The Final Word
Home arrow Live music arrow Latest reviews arrow NICK CAVE AND THE BAD SEEDS - LONDON HAMMERSMITH ODEON - JUNE 07 2003
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Written by Mark Reed  
Friday, 15 October 2004
For some of us, love is the religion.

The thing that we believe can save us all, the icon we have faith in, and yet without proof, we believe. Love is the religion.

And Nick Cave is the betrayed preacher, the one who still, despite common sense and the evidence, believes in love .

If he didnít exist, nobody would invent him. The traditional torch singer driving on just the wrong side of sanity, compelled by love to stick his hands in the fire one more time, just in case. Just in case the flickering on the corner of his vision is some new dawn.

In his church.

The seated rows of pews. The quiet, awestruck reverence. The high ceilings. If you could see in black & white, we would suddenly be transported back to the forties. The War. Buzz Bombs. Zoot Suits. For this place reeks of history, with neatly organised, plush seating. Ice cream concession stands. Cheap popcorn. Curled posters. Uniformed, polite drones at corners. Minimum wage staff and sticky carpets.

Hammersmith Odeon (now merely rebranded Carling Apollo after the-soft-lager-God-Of-The-Moon) is home to Nick Cave for three evenings. Home of the possessed preacher man with his pounding, possessed, hymns to love and loss, driven by a compulsion that love will conquer all, and yet somehow, it is only love that has been conquered. But it will prevail.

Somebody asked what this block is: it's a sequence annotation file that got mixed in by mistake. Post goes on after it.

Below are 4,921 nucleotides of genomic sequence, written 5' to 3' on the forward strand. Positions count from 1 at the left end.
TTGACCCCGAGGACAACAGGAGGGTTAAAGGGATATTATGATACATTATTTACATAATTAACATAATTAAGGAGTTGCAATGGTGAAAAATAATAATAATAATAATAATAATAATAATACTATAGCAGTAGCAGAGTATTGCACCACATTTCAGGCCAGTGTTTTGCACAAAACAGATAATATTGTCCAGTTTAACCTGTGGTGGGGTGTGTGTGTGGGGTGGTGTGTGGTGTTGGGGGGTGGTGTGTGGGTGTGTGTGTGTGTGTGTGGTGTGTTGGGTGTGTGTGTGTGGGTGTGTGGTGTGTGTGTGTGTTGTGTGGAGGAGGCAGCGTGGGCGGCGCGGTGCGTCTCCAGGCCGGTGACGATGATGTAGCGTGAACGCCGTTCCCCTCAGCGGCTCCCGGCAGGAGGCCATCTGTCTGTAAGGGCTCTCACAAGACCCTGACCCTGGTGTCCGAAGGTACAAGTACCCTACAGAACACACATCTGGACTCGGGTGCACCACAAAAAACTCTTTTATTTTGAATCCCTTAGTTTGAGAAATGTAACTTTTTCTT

And so, as Reverend Nick and his disciples carve out a sculpture of noise, with his assorted seven strong band, the fierce, rigid percussion and the wild, passionate viola, the audience descend into a respectful rapture. Selections from the new album Nocturama Ė such as the hopelessly hopeful Itís A Wonderful Life, blend effortlessly with older psalms from his canon; the coiled poised snake of Red Right Hand, the desperate From Her To Eternity. And whilst thereís no sign of Into My Arms, Are You The One That Iíve Been Waiting For?, Papa Wonít Leave You Henry or The Weeping Song, thereís still enough moments of sheer, undiluted genius for anyone to crawl away in shock and awe. This man has loved more articulately than any since Cohen and more darkly than anyone since Judas. Each man destroys the thing he loves.

I was meant to be reviewing a gig and ended up talking about some sort of lovestruck, hopeless hope, some belief that love is the leveller that will burn clean all of our mistakes and redeem us, allow us to start again. And this is his compulsion, as is that of all of us who come here ; love is the religion, and it will be our deliverer. Our rapture. Our saviour.


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